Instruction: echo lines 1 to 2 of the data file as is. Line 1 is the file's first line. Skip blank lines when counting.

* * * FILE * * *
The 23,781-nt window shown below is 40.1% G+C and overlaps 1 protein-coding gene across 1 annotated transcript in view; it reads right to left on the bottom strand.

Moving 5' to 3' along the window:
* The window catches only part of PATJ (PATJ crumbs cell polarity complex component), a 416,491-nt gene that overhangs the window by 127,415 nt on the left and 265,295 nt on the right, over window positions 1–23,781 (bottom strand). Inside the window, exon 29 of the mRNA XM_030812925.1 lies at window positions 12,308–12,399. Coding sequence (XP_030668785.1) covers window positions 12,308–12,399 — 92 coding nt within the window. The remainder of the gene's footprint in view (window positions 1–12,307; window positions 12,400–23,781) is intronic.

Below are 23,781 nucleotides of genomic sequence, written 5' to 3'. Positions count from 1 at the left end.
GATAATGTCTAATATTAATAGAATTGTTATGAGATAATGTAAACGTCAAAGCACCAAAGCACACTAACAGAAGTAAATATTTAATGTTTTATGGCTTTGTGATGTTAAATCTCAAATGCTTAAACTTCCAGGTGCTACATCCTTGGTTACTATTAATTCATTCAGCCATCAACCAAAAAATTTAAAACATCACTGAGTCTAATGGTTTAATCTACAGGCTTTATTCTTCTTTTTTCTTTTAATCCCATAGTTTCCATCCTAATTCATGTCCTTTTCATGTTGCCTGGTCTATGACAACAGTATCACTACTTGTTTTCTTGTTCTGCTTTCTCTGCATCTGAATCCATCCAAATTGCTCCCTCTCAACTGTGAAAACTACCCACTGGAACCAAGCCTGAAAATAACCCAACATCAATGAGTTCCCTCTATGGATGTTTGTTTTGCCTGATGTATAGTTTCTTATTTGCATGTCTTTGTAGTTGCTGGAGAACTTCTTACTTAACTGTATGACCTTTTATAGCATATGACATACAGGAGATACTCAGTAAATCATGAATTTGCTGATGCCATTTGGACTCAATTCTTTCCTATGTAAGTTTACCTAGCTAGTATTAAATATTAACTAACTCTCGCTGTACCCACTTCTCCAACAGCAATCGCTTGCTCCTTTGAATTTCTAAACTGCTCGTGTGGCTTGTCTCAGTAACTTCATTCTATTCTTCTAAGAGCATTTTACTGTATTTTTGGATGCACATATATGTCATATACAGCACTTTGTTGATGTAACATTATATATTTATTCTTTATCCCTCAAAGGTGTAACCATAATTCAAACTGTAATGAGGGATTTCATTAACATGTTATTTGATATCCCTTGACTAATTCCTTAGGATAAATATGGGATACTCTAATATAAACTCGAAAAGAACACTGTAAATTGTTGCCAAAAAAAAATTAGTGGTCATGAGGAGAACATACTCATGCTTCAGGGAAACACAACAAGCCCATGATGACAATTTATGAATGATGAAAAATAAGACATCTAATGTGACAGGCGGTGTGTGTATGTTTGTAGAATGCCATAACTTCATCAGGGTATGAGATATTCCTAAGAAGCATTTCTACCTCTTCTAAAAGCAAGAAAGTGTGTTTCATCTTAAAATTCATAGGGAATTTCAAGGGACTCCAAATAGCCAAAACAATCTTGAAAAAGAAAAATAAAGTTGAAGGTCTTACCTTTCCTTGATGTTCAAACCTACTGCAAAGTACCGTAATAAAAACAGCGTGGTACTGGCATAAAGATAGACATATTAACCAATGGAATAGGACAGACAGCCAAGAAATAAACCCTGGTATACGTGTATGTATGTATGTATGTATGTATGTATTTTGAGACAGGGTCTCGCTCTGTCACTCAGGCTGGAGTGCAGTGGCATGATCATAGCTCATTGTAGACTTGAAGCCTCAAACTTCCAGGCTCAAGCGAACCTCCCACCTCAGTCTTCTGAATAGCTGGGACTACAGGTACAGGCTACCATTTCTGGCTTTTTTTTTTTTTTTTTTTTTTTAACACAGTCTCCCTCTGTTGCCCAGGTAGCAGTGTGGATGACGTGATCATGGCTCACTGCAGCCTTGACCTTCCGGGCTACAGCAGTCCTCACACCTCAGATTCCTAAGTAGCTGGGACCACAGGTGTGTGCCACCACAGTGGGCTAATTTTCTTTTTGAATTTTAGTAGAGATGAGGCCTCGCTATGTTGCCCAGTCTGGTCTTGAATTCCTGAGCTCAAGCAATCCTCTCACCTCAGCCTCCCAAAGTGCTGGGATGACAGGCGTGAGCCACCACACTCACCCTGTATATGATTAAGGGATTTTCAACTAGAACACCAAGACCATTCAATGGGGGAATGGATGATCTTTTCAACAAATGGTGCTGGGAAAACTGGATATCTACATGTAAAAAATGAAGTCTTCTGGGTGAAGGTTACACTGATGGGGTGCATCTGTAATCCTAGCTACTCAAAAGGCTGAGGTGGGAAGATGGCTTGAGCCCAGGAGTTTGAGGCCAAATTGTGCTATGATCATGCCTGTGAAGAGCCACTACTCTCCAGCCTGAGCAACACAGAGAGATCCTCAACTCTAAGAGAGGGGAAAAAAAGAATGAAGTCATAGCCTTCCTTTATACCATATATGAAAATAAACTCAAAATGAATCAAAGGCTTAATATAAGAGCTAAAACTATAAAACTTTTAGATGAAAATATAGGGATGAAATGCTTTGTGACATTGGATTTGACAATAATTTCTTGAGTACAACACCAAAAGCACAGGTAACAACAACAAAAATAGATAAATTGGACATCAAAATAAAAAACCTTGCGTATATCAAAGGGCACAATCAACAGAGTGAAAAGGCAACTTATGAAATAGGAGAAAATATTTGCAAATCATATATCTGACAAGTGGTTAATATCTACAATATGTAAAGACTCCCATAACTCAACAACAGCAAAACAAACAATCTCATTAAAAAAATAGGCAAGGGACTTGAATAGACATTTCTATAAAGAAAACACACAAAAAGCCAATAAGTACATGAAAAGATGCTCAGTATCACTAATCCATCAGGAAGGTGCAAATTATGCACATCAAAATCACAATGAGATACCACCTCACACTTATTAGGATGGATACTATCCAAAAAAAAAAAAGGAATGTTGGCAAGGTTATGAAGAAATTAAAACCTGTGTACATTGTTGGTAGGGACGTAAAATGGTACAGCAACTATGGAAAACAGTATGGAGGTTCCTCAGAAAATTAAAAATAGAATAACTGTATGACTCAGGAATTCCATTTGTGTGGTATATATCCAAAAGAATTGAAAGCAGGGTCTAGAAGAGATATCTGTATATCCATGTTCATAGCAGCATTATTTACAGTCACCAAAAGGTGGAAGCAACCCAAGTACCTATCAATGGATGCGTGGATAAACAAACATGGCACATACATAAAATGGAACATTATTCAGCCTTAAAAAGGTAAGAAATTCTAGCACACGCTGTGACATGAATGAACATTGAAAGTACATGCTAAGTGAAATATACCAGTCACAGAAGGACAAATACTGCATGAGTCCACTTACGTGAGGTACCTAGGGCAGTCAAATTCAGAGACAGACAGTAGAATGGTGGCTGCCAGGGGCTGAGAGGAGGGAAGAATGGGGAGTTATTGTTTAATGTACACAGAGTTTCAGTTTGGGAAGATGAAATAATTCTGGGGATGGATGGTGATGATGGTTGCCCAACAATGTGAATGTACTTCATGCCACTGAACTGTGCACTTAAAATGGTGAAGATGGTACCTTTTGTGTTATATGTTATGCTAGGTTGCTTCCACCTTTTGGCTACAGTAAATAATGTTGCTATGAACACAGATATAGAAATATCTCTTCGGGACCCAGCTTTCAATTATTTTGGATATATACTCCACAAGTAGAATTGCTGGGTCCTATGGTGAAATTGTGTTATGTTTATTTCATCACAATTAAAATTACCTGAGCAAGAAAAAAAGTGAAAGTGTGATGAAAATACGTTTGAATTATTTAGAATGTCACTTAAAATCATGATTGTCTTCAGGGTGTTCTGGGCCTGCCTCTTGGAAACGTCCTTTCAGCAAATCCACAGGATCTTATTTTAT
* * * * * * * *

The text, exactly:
The 23,781-nt window shown below is 40.1% G+C and overlaps 1 protein-coding gene across 1 annotated transcript in view; it reads right to left on the bottom strand.

Moving 5' to 3' along the window: